Recent ad uptick helps boost company's profit
Comcast is set to scoop up NBC Universal just as the ad market rebounds from one of the worst slumps in recent history. The cabler’s chief Brian Roberts acknowledged Wednesday that the timing looks good, and said he still hopes to close by year-end.
“It’s not just one segment…Automotive has turned around. There’s pent up demand. It bodes well for the timing of the transaction, in terms of when we chose to do the deal,” Roberts said during a conference call to discuss the cabler’s latest earnings.
The advertising uptick, along with strength in premium services like high-speed and digital, helped boost Comcast’s net profit for the first quarter ended in March by 12% to $866 million, offsetting a dip in basic video subscriptions. In other words, fewer people signed up for basic cable, but existing customers added new services at a brisk clip.
Revenue grew 3.8% to $9.2 billion.
Roberts gave few details on the NBC Universal transaction, but said the new partners are well underway on the planning side, and, when the deal closes, will be ready to execute. Comcast recently hired former Charter CEO Neil Smit to run its cable operations so chief operating officer Steve Burke can focus on integrating the new company, headed by Jeff Zucker.
Roberts was pleased by investors’ positive response to a $4 billion debt offering earlier this week of five, 10 and 30-year notes issued by NBC Universal – a first for the company – to help finance the transaction. “Yesterday was a good milestone. We were able to access the capital markets in a very good offer,” he said.
Comcast announced in early December, after months of heated speculation, that it would acquire a controlling stake of NBC Universal from General Electric.
The transaction will create a joint venture 51% owned by Comcast, 49% by GE.
Comcast will contribute its stable of cable channels, which includes Versus, the Golf Channel and E!, worth about $7.25 billion, and will pay G.E. about $6.5 billion in cash.
NBC’s vastly more lucrative channel lineup includes USA, Bravo, SyFy, CNBC and MSNBC. The venture will also house the NBC broadcast network and Universal Studios.
The complex deal also involved GE being able to pay French conglom Vivendi, which owned a big chunk of NBC Universal that it needed to unload.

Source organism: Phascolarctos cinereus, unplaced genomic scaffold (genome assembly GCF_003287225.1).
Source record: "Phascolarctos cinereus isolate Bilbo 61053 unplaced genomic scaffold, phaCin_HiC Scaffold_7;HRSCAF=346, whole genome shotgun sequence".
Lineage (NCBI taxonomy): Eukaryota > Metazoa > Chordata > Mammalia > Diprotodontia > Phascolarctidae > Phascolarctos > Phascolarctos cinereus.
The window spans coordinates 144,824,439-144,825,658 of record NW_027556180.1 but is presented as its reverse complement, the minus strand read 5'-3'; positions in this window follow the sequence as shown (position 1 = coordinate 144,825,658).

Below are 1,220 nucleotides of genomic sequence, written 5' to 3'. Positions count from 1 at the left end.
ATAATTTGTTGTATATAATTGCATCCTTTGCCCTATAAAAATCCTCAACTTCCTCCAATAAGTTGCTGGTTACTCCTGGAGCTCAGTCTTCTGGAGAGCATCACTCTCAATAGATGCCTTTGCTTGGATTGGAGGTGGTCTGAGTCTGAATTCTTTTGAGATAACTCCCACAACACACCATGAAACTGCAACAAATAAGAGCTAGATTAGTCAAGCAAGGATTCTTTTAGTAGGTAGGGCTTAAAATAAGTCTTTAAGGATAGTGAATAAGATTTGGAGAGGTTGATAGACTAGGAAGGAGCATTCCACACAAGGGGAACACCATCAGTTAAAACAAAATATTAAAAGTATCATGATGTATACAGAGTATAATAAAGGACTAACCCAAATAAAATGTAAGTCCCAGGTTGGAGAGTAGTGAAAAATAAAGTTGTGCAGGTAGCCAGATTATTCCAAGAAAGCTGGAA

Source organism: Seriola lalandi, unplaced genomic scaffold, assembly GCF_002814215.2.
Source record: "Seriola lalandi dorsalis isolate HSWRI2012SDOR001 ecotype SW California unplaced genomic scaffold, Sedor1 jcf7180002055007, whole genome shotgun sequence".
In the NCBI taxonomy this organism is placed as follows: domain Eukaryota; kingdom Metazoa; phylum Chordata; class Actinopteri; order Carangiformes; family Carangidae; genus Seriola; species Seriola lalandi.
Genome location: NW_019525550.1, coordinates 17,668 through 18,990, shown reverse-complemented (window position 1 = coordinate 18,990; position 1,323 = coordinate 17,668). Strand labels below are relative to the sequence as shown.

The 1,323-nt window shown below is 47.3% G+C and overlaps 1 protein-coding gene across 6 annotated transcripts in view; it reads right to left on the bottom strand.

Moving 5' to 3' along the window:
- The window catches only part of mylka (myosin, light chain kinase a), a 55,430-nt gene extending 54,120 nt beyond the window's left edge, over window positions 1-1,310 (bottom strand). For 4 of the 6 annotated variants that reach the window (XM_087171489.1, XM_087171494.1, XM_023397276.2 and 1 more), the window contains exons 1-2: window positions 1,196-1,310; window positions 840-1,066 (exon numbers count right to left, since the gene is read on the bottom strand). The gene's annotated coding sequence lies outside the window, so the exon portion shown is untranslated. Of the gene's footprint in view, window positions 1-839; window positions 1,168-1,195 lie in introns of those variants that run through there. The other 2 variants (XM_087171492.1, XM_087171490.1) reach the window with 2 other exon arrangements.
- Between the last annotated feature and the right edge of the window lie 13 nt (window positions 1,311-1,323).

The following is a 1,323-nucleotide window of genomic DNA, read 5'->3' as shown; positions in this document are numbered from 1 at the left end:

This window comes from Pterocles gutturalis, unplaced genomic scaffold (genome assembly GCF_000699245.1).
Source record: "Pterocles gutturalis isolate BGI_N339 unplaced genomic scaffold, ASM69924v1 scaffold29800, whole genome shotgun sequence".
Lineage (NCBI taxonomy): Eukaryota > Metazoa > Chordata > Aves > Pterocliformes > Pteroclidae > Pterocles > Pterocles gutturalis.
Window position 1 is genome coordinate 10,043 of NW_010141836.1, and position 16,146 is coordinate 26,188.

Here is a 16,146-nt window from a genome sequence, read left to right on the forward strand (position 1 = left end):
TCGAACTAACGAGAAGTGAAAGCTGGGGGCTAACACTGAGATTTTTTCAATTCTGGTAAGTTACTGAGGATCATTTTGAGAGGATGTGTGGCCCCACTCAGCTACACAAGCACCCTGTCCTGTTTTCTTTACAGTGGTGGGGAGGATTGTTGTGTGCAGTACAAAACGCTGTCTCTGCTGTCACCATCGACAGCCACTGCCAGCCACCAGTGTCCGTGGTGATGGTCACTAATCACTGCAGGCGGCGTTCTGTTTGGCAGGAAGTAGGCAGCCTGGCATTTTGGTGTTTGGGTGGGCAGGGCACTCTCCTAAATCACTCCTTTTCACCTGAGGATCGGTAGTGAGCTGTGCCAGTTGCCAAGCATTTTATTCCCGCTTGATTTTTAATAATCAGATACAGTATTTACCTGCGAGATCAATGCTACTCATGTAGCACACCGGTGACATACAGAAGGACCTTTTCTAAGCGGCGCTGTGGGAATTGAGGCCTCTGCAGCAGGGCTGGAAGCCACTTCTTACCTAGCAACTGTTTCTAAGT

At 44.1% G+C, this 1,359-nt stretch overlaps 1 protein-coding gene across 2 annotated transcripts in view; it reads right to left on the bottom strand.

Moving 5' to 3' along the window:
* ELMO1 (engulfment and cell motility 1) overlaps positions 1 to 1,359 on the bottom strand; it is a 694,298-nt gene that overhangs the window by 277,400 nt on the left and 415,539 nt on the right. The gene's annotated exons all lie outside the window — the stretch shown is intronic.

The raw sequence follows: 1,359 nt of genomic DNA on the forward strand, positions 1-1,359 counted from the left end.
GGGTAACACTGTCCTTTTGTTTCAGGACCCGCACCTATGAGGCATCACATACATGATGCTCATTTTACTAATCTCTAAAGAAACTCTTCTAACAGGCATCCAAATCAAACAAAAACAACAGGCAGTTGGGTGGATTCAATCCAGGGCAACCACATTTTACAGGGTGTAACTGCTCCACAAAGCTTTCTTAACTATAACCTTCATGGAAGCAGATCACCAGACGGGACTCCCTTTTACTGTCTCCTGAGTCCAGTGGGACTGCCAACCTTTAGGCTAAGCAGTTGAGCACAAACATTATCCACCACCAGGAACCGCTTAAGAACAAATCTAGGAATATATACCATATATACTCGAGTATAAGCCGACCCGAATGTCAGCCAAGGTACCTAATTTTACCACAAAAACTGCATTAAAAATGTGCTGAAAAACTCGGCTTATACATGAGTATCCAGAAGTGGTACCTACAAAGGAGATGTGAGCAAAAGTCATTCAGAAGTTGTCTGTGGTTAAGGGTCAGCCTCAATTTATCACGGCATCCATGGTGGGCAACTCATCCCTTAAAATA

Given Comcast’s position as the nation’s largest cable operator, many on Wall Street and in Hollywood have anticipated intense regulatory scrutiny of the deal and perhaps some onerous conditions placed on its approval. That’s all still up in the air. The FCC recently extended the period for public comment and petition, which was originally scheduled to expire May 3.
Roberts noted that Comcast is four-and-a-half months into the approval process, has had four Congressional hearings, filed its paperwork with the Federal Communications Commission, and begun the documentation phase with the Department of Justice.
Comcast execs said NBC U deal-related costs totaled $29 million for the quarter.
The company’s advertising revenue jumped 23% to $360 million.
Comcast said it signed up 427,000 households for digital service, a 48% jump from a year ago. It added 399,000 high-speed Internet customers – up 21%.
But growth in phone customers slowed. Comcast added 275,000 new phone subscribers in the quarter, versus 298,000 the year before.
The company lost 82,000 video customers. Cable is still the dominant player in the pay-TV market but satellite and more recent entrants, the telephone companies, are making inroads.
Comcast raised rates by an average of 2.4% last quarter compared to more than 5% the year before.
The company’s results beat Wall Street’s expectations and its shares were up slightly in early trading, in line with the broader market.